The Real News: Massive Turnout for Zelaya’s Return Launches New Chapter of Honduran Struggle
Jesse Freeston: “Largest gathering in Honduran history” receives deposed leader’s return, but where to now for Honduran resistance movement?
Press Release: OAS Votes on Honduras Today Without Democracy Nor Reconciliation
Following the June 2009 coup d’etat that forcibly removed President Zelaya from power, Honduras’ participation in the Organization of American States (OAS) was suspended by unanimous decision of the 33 member states. Today, nearly two years later, there appears to be nearly unanimous support for Honduras’ readmission, with only Ecuador indicating that it is still opposed.
Though the U.S. administration lobbied intensely for Honduras’ return to the OAS ever since the coup regime held flawed elections in late 2009, today’s vote is the direct outcome of an agreement mediated by the presidents of Colombia and Venezuela. The agreement allowed, among other things, for Zelaya and other deposed officials to return from exile without immediate fear of prosecution, a key demand for the majority of South American countries that were opposed to lifting Honduras’ suspension.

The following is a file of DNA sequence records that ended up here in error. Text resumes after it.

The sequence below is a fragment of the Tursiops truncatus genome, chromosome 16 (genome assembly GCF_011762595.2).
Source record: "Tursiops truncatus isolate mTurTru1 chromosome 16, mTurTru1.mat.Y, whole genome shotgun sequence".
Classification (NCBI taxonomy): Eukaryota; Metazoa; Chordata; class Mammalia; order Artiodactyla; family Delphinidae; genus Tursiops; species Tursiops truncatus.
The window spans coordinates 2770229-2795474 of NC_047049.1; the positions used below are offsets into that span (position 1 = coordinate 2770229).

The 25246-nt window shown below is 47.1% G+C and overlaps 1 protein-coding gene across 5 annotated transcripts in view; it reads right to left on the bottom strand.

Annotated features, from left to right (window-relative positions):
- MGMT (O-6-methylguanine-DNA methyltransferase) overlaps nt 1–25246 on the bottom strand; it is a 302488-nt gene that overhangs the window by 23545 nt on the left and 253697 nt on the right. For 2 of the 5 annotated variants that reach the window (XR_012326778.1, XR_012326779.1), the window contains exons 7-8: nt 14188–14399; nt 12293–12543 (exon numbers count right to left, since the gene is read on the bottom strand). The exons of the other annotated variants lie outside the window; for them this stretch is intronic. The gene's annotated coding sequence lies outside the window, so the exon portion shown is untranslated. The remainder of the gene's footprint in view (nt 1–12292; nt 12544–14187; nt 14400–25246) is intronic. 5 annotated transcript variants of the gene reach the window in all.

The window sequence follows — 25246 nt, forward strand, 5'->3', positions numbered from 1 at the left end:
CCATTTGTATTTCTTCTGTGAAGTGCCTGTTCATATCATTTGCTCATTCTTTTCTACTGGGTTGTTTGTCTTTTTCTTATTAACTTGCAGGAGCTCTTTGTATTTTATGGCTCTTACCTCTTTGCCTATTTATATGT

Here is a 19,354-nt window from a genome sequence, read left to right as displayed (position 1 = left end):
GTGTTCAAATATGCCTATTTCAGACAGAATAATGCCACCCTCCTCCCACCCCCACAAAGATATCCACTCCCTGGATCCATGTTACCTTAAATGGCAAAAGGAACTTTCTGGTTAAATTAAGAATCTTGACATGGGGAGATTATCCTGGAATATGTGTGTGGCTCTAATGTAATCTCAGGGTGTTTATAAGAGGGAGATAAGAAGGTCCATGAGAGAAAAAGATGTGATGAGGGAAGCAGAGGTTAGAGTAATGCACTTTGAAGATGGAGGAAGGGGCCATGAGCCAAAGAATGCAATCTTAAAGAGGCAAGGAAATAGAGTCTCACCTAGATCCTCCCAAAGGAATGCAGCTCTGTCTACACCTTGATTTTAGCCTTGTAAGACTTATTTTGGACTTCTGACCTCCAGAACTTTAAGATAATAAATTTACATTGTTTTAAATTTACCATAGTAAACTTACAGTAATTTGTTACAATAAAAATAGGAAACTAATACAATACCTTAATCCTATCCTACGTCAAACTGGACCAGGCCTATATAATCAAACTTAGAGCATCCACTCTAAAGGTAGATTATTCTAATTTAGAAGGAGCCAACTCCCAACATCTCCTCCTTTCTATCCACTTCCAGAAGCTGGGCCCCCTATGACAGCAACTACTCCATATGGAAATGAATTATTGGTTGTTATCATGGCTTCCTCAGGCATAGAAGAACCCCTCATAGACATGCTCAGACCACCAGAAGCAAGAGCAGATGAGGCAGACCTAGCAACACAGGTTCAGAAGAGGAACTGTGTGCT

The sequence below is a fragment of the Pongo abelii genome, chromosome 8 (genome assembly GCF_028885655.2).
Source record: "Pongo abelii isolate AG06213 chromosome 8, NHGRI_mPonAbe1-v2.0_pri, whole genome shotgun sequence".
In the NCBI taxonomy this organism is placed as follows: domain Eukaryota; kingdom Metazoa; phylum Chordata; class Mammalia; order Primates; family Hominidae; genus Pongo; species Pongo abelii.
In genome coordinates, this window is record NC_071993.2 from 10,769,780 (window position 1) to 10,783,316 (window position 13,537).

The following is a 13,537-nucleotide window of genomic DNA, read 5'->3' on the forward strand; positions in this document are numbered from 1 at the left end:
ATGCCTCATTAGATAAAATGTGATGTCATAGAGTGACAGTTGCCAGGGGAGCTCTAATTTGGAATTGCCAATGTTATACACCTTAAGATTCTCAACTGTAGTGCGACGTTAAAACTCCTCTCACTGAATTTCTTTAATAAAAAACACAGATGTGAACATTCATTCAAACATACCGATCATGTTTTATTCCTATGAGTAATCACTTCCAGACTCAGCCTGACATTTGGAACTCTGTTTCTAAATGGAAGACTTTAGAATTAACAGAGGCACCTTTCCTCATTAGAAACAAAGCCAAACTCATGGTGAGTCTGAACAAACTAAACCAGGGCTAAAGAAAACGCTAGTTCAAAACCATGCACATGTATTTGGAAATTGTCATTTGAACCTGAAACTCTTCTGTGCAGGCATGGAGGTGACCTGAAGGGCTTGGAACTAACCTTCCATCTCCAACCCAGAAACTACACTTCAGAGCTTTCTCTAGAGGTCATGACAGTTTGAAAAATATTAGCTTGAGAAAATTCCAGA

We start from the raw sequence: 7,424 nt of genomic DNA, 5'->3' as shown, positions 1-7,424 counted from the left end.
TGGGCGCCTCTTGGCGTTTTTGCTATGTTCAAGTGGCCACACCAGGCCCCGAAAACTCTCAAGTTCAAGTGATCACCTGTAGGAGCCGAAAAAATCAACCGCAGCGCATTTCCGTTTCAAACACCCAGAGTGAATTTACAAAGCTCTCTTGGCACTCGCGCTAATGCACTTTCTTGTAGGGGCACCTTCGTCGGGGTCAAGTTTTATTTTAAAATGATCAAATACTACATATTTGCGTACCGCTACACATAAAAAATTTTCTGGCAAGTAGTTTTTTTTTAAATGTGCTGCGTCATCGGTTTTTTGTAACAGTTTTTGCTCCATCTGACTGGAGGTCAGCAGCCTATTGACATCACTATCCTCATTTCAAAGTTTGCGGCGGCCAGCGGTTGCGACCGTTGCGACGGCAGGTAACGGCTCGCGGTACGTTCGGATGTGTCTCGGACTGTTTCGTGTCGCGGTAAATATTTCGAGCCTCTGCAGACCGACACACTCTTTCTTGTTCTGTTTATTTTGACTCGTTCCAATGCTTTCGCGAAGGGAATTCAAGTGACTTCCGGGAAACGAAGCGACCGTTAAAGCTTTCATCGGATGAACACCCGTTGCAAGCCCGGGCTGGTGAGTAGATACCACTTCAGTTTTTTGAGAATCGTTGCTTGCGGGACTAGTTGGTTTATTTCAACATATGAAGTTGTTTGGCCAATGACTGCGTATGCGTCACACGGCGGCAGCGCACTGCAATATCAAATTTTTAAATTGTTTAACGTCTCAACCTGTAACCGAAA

However, Honduran human rights organizations and social movements argue that it is too early to normalize Honduras’ relations with the hemisphere, as politically motivated killings and attacks continue with complete impunity and many of the key actors in the coup still occupy key positions in the government.
The Real News: Two Years After Coup, Deposed President Returns to Honduras
The deplorable state of human rights and democracy in Honduras has been further highlighted by a letter sent yesterday to Secretary of State Hillary Clinton by 87 members of Congress. Citing the ‘threats and violence reportedly directed against human rights defenders, activists, opposition leaders, members of the LGBT community and journalists’ the letter calls on the U.S. administration to suspend all police and military assistance to Honduras.
– Suyapa Portillo, Adrienne Pine, John Lindsay-Poland, Jesse Freeston, Alexander Main
Congressional letter available here.
For more information see:
Adrienne Pine: “Zelaya’s Return: Neither Reconciliation Nor Democracy in Honduras,” North American Congress on Latin America,” May 28, 2011.
Amy Goodman: “Hope and Resistance in Honduras,” Democracy Now! June 1, 2011.
Amy Goodman: “Interview with Rodolfo Pastor Fasquelle on the US role in the Honduran coup d’etat,” Democracy Now! June 1, 2011.
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